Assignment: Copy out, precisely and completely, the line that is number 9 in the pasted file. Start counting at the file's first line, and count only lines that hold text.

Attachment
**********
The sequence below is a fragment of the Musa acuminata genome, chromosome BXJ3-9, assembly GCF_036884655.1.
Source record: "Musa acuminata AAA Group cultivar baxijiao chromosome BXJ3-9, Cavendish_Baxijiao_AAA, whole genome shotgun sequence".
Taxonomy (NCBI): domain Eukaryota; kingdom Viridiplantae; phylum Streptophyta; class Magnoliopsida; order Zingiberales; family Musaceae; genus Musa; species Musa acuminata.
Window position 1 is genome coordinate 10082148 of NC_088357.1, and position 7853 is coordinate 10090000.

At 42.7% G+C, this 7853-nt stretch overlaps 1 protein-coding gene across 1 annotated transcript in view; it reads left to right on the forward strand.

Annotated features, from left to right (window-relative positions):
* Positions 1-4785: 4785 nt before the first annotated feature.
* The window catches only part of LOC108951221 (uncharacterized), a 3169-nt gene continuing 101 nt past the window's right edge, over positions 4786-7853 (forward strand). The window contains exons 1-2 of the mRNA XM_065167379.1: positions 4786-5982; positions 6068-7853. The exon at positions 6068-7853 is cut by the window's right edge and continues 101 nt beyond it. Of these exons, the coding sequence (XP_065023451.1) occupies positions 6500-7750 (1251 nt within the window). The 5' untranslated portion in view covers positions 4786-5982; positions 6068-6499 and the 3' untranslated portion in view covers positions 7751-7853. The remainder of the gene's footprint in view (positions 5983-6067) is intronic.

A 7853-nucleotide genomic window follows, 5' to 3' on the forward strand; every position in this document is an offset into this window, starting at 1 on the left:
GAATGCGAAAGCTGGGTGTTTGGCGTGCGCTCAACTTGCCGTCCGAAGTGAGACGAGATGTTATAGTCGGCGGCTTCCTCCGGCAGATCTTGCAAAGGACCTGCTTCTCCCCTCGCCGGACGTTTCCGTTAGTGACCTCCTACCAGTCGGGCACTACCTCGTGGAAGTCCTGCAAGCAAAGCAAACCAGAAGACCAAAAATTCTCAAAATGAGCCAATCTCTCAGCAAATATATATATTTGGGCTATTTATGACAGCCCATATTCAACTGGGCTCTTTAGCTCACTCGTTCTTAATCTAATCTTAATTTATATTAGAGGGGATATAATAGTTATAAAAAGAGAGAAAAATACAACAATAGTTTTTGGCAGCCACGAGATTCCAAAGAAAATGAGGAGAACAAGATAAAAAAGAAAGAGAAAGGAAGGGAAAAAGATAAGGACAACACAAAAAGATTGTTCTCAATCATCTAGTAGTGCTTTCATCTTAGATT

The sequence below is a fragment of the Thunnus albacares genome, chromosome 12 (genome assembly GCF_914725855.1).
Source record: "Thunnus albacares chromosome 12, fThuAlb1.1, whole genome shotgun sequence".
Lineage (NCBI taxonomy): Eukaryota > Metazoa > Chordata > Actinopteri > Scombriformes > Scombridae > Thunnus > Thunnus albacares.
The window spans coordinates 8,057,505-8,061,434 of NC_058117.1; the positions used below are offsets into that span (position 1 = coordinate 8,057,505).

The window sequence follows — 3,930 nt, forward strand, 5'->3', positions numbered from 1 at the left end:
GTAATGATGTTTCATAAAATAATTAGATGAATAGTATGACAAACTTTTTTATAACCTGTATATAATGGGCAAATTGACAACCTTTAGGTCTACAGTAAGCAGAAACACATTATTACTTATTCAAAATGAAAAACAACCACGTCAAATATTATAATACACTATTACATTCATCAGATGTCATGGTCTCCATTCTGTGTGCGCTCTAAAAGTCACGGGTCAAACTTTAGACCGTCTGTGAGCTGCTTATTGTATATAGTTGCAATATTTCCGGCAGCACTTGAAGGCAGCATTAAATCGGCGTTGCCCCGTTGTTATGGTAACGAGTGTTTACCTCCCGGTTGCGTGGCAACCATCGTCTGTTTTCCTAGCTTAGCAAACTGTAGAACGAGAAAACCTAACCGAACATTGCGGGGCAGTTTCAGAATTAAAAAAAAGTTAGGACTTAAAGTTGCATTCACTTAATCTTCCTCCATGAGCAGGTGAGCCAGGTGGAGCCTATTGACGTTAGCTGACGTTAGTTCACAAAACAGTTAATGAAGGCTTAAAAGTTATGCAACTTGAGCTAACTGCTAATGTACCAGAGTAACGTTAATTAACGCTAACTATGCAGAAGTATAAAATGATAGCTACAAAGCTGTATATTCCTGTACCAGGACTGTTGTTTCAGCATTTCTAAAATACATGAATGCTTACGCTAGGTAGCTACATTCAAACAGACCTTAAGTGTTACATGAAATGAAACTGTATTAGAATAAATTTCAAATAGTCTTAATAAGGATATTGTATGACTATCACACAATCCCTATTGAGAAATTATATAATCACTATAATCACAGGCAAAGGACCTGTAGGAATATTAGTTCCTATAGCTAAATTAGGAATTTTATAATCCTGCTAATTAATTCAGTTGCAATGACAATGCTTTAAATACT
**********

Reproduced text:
A 7853-nucleotide genomic window follows, 5' to 3' on the forward strand; every position in this document is an offset into this window, starting at 1 on the left: